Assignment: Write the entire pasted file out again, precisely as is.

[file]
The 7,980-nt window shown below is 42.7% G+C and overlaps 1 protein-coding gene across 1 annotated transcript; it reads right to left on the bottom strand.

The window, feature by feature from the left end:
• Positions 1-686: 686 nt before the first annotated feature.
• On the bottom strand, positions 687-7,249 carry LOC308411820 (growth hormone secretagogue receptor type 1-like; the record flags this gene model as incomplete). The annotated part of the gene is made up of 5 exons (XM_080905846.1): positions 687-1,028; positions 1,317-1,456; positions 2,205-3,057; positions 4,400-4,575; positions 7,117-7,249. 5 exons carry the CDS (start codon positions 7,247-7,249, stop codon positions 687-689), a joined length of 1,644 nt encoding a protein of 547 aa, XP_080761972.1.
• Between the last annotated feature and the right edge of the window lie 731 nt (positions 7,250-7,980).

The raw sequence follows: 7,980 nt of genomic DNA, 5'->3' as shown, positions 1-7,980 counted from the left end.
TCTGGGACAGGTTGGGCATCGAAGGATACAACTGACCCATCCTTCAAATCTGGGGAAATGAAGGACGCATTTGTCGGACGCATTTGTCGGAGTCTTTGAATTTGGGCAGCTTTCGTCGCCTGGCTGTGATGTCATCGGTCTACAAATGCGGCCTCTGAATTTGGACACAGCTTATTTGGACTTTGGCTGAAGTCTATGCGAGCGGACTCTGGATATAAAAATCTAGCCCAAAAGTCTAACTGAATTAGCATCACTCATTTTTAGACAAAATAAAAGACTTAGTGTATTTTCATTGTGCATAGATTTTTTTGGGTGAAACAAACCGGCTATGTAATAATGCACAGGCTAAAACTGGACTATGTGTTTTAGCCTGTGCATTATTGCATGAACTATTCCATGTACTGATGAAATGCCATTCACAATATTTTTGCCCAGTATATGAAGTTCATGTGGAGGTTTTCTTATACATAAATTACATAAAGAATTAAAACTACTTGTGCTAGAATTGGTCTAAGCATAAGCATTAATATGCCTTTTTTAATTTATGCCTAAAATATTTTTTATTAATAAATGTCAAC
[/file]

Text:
The 7,980-nt window shown below is 42.7% G+C and overlaps 1 protein-coding gene across 1 annotated transcript; it reads right to left on the bottom strand.

The window, feature by feature from the left end:
• Positions 1-686: 686 nt before the first annotated feature.
• On the bottom strand, positions 687-7,249 carry LOC308411820 (growth hormone secretagogue receptor type 1-like; the record flags this gene model as incomplete). The annotated part of the gene is made up of 5 exons (XM_080905846.1): positions 687-1,028; positions 1,317-1,456; positions 2,205-3,057; positions 4,400-4,575; positions 7,117-7,249. 5 exons carry the CDS (start codon positions 7,247-7,249, stop codon positions 687-689), a joined length of 1,644 nt encoding a protein of 547 aa, XP_080761972.1.
• Between the last annotated feature and the right edge of the window lie 731 nt (positions 7,250-7,980).

The raw sequence follows: 7,980 nt of genomic DNA, 5'->3' as shown, positions 1-7,980 counted from the left end.
TCTGGGACAGGTTGGGCATCGAAGGATACAACTGACCCATCCTTCAAATCTGGGGAAATGAAGGACGCATTTGTCGGACGCATTTGTCGGAGTCTTTGAATTTGGGCAGCTTTCGTCGCCTGGCTGTGATGTCATCGGTCTACAAATGCGGCCTCTGAATTTGGACACAGCTTATTTGGACTTTGGCTGAAGTCTATGCGAGCGGACTCTGGATATAAAAATCTAGCCCAAAAGTCTAACTGAATTAGCATCACTCATTTTTAGACAAAATAAAAGACTTAGTGTATTTTCATTGTGCATAGATTTTTTTGGGTGAAACAAACCGGCTATGTAATAATGCACAGGCTAAAACTGGACTATGTGTTTTAGCCTGTGCATTATTGCATGAACTATTCCATGTACTGATGAAATGCCATTCACAATATTTTTGCCCAGTATATGAAGTTCATGTGGAGGTTTTCTTATACATAAATTACATAAAGAATTAAAACTACTTGTGCTAGAATTGGTCTAAGCATAAGCATTAATATGCCTTTTTTAATTTATGCCTAAAATATTTTTTATTAATAAATGTCAAC